- On Air
- Social Media
- Introduction to social media
- Setting up successful social media profiles
- Increasing engagement through social media
- Developing a social media policy
- Developing a social media strategy
- Evaluating your social media presence
- Using social media to raise revenue
- Social media and the law
- Social media case studies
- About us
When you are new to community radio, the idea of running a full-time, licensed station with its own premises, paid staff, hundreds of volunteers and a financial turnover of up to six figures will seem like an impossible dream. The success of pilot stations across the community radio sector prove that it can be done. Indeed the chances are that a station like the one you dream of has already has been created by someone very like you.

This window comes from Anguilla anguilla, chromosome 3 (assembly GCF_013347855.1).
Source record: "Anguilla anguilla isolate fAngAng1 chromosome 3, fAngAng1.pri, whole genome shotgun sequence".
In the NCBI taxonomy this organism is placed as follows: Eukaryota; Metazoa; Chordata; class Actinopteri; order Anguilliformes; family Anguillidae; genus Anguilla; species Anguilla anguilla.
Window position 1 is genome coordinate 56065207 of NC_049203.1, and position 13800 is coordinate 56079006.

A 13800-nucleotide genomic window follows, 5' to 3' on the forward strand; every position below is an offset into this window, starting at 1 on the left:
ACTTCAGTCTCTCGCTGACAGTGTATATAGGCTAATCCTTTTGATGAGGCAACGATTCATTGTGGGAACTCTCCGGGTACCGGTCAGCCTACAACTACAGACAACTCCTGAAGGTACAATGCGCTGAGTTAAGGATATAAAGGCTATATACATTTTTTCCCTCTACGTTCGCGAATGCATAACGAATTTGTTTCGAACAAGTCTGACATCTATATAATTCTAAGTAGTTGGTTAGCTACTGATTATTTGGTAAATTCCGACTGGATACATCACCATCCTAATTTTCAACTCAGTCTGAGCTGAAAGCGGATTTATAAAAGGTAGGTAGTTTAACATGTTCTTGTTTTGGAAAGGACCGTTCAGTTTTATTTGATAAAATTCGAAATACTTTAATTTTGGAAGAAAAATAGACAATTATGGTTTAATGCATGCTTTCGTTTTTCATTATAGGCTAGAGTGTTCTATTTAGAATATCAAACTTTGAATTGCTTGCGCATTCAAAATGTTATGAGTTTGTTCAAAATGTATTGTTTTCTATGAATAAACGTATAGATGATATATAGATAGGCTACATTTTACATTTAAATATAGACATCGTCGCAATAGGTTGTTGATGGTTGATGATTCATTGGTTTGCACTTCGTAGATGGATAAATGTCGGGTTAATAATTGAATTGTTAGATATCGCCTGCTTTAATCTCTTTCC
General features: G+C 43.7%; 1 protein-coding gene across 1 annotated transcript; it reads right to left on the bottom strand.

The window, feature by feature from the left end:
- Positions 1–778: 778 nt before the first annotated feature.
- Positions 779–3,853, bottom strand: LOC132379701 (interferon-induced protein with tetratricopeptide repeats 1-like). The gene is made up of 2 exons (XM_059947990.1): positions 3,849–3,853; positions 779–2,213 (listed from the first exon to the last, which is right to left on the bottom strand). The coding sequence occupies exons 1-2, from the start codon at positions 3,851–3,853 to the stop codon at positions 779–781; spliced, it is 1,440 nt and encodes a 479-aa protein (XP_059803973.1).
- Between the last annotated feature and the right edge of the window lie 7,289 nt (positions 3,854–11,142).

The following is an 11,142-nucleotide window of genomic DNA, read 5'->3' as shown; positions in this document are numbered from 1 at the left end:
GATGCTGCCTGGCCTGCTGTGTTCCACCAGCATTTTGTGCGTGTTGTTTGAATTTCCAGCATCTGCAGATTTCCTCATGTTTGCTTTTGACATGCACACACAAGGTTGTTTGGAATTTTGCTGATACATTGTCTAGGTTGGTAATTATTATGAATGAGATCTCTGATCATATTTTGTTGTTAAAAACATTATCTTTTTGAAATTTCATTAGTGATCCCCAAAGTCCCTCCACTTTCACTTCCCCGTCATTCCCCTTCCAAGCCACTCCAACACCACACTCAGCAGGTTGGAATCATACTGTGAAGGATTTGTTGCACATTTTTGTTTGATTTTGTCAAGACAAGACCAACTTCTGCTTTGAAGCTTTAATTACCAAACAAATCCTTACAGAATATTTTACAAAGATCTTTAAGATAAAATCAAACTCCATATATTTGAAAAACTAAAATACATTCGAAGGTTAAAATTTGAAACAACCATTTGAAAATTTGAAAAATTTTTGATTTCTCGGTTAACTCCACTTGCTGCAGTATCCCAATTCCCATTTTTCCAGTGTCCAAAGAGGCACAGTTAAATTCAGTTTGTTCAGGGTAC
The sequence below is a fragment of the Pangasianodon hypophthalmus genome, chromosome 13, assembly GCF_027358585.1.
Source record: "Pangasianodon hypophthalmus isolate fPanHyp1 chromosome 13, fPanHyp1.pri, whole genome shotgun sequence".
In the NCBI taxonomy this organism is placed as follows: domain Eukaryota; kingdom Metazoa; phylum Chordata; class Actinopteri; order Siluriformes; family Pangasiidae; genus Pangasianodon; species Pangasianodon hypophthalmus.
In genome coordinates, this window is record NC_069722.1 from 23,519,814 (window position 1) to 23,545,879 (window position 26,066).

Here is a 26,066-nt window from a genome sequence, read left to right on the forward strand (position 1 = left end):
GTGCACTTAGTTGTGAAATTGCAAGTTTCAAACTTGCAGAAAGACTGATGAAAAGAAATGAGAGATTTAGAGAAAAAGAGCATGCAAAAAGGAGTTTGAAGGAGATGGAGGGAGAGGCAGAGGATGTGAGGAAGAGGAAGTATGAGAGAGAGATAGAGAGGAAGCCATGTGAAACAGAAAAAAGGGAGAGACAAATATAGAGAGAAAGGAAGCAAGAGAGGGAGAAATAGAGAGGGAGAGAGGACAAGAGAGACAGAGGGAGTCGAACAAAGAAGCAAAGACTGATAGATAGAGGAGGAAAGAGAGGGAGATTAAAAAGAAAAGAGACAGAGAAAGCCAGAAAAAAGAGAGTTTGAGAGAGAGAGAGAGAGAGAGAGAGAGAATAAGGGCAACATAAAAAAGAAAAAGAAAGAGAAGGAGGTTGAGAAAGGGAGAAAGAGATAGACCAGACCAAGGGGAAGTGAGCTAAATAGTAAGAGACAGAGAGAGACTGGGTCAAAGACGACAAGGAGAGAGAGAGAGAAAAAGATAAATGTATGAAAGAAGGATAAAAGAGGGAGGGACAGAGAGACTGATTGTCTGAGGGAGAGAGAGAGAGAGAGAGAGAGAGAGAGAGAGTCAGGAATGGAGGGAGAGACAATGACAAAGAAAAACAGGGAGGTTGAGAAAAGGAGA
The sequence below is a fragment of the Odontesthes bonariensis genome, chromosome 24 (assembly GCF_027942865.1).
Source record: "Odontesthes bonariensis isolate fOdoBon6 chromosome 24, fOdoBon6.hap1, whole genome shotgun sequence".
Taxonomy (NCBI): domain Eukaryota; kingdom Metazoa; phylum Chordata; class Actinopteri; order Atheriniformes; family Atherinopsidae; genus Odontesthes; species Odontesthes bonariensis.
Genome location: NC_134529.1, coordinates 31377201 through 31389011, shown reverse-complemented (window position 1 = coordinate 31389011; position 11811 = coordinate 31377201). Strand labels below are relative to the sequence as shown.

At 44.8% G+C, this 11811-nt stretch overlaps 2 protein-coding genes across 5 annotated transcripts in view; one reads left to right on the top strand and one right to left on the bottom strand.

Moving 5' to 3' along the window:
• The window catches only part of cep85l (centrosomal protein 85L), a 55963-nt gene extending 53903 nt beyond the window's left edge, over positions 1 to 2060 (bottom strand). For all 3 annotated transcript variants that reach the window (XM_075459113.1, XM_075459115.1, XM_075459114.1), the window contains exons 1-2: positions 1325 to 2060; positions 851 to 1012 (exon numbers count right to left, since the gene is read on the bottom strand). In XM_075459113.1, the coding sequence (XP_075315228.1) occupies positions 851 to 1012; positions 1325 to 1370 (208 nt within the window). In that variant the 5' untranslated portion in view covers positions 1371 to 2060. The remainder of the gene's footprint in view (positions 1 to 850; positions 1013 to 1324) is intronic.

It doesn’t need huge sums of money to get started. If you are good at what you do, you can find the money to do it and make that money work for you. In this section we will talk you through the processes involved in establishing a community radio station, pretty much from scratch.
In this section:
The Great Community Radio Switch On
Community based broadcasting, where local people produce and present their own programmes, promises to be the most important new cultural development in the United Kingdom for many years.
Over this chapter we will talk you through the processes involved in establishing a community radio station, pretty much from scratch.
Few prospects in community radio are less appealing than filling in an application for a full time community radio licence.